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3 ways to ensure your website is wrong before it’s built

When you start out getting your website built or even if you have had one done but the end result is not what you expected, it is too easy to point fingers at the web designer as being at fault.

Now, this post is not to justify something I have done, as I personally not had any issues around this, but rather I do get a lot of people asking me for help after their site has been built and has manifested into something that is not what they are after. Unfortunately, this does come down to a number of reasons which can easily be avoided right at the start.

Get ready to be armed with my top tips on how to approach your new website build to ensure you get 100% what you want.

Ask Questions and do your research

Many people can build a website but that does not mean that they are web designers or even online marketing experts. There is a huge difference from someone who can throw together a WordPress site to someone who has experience in sales marketing and advertising – there is also a cost differential as well. The old saying you get what you pay for, so make sure you do your research first and do not go for cheap!

Know your Market

Do you know who your potential new customers are? Where do they live, what is the gender and ages, what are their buying signals? If you do not know these, then the chances are your website will not be built to accommodate any of these required aspects for selling. The wrong colour, image or even layout might be enough to put of your customers and attract the wrong audience.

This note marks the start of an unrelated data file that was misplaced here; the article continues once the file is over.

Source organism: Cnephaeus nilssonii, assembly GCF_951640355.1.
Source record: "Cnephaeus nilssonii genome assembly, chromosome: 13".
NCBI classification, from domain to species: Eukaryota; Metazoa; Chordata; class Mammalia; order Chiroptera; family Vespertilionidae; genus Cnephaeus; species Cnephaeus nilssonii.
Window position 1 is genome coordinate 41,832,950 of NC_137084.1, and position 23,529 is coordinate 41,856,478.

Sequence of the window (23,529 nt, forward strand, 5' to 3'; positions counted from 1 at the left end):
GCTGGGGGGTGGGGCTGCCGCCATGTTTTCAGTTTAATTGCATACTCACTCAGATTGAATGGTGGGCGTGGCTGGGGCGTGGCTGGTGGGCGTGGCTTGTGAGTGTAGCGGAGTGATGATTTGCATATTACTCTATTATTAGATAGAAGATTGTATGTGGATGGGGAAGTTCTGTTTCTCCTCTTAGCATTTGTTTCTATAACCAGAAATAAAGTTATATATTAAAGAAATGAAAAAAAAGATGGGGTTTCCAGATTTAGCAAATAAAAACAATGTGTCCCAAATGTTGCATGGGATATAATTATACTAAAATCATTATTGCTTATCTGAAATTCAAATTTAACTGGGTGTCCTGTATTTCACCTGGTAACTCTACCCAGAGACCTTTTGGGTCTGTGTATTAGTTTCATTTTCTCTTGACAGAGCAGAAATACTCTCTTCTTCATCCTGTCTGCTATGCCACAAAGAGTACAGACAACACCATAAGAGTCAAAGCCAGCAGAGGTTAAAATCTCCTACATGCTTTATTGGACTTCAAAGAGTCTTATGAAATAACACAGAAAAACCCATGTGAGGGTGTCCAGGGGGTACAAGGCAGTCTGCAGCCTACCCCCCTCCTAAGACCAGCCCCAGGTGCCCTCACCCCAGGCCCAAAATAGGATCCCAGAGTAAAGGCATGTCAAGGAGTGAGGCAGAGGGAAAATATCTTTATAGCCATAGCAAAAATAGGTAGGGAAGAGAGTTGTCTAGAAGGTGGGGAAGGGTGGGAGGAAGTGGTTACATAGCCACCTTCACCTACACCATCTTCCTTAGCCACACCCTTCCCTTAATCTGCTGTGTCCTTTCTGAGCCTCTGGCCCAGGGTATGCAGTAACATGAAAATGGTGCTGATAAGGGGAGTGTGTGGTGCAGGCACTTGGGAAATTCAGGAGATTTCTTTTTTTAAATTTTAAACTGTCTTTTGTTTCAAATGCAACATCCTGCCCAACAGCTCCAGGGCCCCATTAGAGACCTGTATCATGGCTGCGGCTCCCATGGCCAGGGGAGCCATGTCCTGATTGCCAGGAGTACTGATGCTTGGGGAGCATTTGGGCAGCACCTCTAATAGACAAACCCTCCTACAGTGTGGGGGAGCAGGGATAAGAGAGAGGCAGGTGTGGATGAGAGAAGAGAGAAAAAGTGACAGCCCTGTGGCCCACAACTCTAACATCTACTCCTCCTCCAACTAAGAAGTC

Talk is cheap but it is a two-way street and if you are not communicating what is needed and keeping an eye on the progress of the work, then the great unveiling could be a total flop. Make sure you have daily communication and is possible a weekly 30mins consult just to see where you are and how things are progressing.

Don’t try and get involved in the look and feel though. You are too close to your business and this could also hinder your online sales. Instead focus on the end game and the information on the site along with the selling signals are correct and easy to see.

Nobody wants a flop of a site and neither do your web guy(s). Likes an artist they want to be proud of the work they do and often put their heart and soul into the work.

Likewise, your site needs to return sales or generate traffic and interest in its subject and if either of these two aspects is failing, then you need to rethink and go back to the drawing board fairly quickly!

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Mark Howard
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